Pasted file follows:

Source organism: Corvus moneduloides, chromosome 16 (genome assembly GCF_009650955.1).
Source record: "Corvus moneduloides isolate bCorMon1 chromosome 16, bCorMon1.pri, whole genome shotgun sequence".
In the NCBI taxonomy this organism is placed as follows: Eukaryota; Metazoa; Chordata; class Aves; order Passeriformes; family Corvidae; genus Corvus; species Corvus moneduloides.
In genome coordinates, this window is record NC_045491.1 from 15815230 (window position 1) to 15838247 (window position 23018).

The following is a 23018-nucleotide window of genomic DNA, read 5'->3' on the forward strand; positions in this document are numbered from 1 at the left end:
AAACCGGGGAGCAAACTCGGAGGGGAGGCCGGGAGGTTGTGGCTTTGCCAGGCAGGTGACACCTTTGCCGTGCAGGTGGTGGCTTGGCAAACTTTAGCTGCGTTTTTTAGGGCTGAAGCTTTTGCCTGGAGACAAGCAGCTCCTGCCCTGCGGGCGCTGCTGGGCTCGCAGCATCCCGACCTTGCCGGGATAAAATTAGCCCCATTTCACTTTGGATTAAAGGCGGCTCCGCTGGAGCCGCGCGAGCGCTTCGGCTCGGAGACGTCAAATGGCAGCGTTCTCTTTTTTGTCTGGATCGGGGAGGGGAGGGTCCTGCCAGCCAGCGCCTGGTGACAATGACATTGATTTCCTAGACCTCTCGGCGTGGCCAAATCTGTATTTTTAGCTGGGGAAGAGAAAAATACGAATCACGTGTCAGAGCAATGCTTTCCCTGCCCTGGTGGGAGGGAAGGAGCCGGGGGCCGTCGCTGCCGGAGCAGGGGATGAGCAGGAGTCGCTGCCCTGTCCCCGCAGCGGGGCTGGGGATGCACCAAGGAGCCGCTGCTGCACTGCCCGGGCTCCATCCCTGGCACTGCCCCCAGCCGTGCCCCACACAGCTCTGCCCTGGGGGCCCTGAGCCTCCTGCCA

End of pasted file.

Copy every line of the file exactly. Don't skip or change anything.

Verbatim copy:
Source organism: Corvus moneduloides, chromosome 16 (genome assembly GCF_009650955.1).
Source record: "Corvus moneduloides isolate bCorMon1 chromosome 16, bCorMon1.pri, whole genome shotgun sequence".
In the NCBI taxonomy this organism is placed as follows: Eukaryota; Metazoa; Chordata; class Aves; order Passeriformes; family Corvidae; genus Corvus; species Corvus moneduloides.
In genome coordinates, this window is record NC_045491.1 from 15815230 (window position 1) to 15838247 (window position 23018).

The following is a 23018-nucleotide window of genomic DNA, read 5'->3' on the forward strand; positions in this document are numbered from 1 at the left end:
AAACCGGGGAGCAAACTCGGAGGGGAGGCCGGGAGGTTGTGGCTTTGCCAGGCAGGTGACACCTTTGCCGTGCAGGTGGTGGCTTGGCAAACTTTAGCTGCGTTTTTTAGGGCTGAAGCTTTTGCCTGGAGACAAGCAGCTCCTGCCCTGCGGGCGCTGCTGGGCTCGCAGCATCCCGACCTTGCCGGGATAAAATTAGCCCCATTTCACTTTGGATTAAAGGCGGCTCCGCTGGAGCCGCGCGAGCGCTTCGGCTCGGAGACGTCAAATGGCAGCGTTCTCTTTTTTGTCTGGATCGGGGAGGGGAGGGTCCTGCCAGCCAGCGCCTGGTGACAATGACATTGATTTCCTAGACCTCTCGGCGTGGCCAAATCTGTATTTTTAGCTGGGGAAGAGAAAAATACGAATCACGTGTCAGAGCAATGCTTTCCCTGCCCTGGTGGGAGGGAAGGAGCCGGGGGCCGTCGCTGCCGGAGCAGGGGATGAGCAGGAGTCGCTGCCCTGTCCCCGCAGCGGGGCTGGGGATGCACCAAGGAGCCGCTGCTGCACTGCCCGGGCTCCATCCCTGGCACTGCCCCCAGCCGTGCCCCACACAGCTCTGCCCTGGGGGCCCTGAGCCTCCTGCCA